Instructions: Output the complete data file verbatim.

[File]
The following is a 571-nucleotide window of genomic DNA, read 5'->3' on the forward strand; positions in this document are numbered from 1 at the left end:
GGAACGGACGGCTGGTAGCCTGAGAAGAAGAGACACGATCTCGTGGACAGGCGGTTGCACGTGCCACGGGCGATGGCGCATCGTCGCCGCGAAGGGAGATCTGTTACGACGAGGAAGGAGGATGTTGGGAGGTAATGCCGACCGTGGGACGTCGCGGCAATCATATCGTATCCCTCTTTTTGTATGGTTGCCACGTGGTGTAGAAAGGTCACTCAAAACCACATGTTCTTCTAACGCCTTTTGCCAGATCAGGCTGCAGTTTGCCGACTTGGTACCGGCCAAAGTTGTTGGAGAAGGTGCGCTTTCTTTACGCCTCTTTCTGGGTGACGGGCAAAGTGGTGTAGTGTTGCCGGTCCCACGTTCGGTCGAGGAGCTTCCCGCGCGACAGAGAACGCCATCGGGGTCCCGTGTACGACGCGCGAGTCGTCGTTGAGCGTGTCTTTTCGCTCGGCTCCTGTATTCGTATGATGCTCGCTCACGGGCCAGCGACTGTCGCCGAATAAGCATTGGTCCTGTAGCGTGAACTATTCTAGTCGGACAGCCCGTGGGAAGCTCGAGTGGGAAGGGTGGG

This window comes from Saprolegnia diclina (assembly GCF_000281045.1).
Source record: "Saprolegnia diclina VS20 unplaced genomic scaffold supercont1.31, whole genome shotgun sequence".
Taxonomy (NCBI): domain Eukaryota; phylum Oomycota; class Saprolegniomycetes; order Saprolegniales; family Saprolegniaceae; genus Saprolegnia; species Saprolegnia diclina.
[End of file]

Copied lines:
The following is a 571-nucleotide window of genomic DNA, read 5'->3' on the forward strand; positions in this document are numbered from 1 at the left end:
GGAACGGACGGCTGGTAGCCTGAGAAGAAGAGACACGATCTCGTGGACAGGCGGTTGCACGTGCCACGGGCGATGGCGCATCGTCGCCGCGAAGGGAGATCTGTTACGACGAGGAAGGAGGATGTTGGGAGGTAATGCCGACCGTGGGACGTCGCGGCAATCATATCGTATCCCTCTTTTTGTATGGTTGCCACGTGGTGTAGAAAGGTCACTCAAAACCACATGTTCTTCTAACGCCTTTTGCCAGATCAGGCTGCAGTTTGCCGACTTGGTACCGGCCAAAGTTGTTGGAGAAGGTGCGCTTTCTTTACGCCTCTTTCTGGGTGACGGGCAAAGTGGTGTAGTGTTGCCGGTCCCACGTTCGGTCGAGGAGCTTCCCGCGCGACAGAGAACGCCATCGGGGTCCCGTGTACGACGCGCGAGTCGTCGTTGAGCGTGTCTTTTCGCTCGGCTCCTGTATTCGTATGATGCTCGCTCACGGGCCAGCGACTGTCGCCGAATAAGCATTGGTCCTGTAGCGTGAACTATTCTAGTCGGACAGCCCGTGGGAAGCTCGAGTGGGAAGGGTGGG

This window comes from Saprolegnia diclina (assembly GCF_000281045.1).
Source record: "Saprolegnia diclina VS20 unplaced genomic scaffold supercont1.31, whole genome shotgun sequence".
Taxonomy (NCBI): domain Eukaryota; phylum Oomycota; class Saprolegniomycetes; order Saprolegniales; family Saprolegniaceae; genus Saprolegnia; species Saprolegnia diclina.